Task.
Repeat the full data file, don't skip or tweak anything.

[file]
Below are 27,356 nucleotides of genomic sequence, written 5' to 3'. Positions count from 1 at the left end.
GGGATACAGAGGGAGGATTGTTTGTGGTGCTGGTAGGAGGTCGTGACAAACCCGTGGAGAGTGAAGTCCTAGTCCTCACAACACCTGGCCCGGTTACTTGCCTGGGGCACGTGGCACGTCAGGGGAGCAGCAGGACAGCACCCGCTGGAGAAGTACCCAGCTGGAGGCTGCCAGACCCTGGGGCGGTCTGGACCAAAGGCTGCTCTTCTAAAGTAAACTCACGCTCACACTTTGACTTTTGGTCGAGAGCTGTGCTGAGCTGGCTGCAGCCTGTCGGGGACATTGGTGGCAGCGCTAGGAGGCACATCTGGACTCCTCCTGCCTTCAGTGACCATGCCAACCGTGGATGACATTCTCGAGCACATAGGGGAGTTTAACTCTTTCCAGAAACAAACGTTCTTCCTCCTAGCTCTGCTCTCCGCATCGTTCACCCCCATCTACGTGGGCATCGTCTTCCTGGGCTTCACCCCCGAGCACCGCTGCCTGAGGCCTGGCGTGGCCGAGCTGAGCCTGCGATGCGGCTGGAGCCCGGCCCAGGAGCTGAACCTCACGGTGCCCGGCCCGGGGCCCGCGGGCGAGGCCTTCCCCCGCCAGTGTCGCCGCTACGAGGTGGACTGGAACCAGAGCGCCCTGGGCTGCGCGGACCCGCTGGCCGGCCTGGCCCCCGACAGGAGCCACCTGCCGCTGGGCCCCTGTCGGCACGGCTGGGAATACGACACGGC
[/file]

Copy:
Below are 27,356 nucleotides of genomic sequence, written 5' to 3'. Positions count from 1 at the left end.
GGGATACAGAGGGAGGATTGTTTGTGGTGCTGGTAGGAGGTCGTGACAAACCCGTGGAGAGTGAAGTCCTAGTCCTCACAACACCTGGCCCGGTTACTTGCCTGGGGCACGTGGCACGTCAGGGGAGCAGCAGGACAGCACCCGCTGGAGAAGTACCCAGCTGGAGGCTGCCAGACCCTGGGGCGGTCTGGACCAAAGGCTGCTCTTCTAAAGTAAACTCACGCTCACACTTTGACTTTTGGTCGAGAGCTGTGCTGAGCTGGCTGCAGCCTGTCGGGGACATTGGTGGCAGCGCTAGGAGGCACATCTGGACTCCTCCTGCCTTCAGTGACCATGCCAACCGTGGATGACATTCTCGAGCACATAGGGGAGTTTAACTCTTTCCAGAAACAAACGTTCTTCCTCCTAGCTCTGCTCTCCGCATCGTTCACCCCCATCTACGTGGGCATCGTCTTCCTGGGCTTCACCCCCGAGCACCGCTGCCTGAGGCCTGGCGTGGCCGAGCTGAGCCTGCGATGCGGCTGGAGCCCGGCCCAGGAGCTGAACCTCACGGTGCCCGGCCCGGGGCCCGCGGGCGAGGCCTTCCCCCGCCAGTGTCGCCGCTACGAGGTGGACTGGAACCAGAGCGCCCTGGGCTGCGCGGACCCGCTGGCCGGCCTGGCCCCCGACAGGAGCCACCTGCCGCTGGGCCCCTGTCGGCACGGCTGGGAATACGACACGGC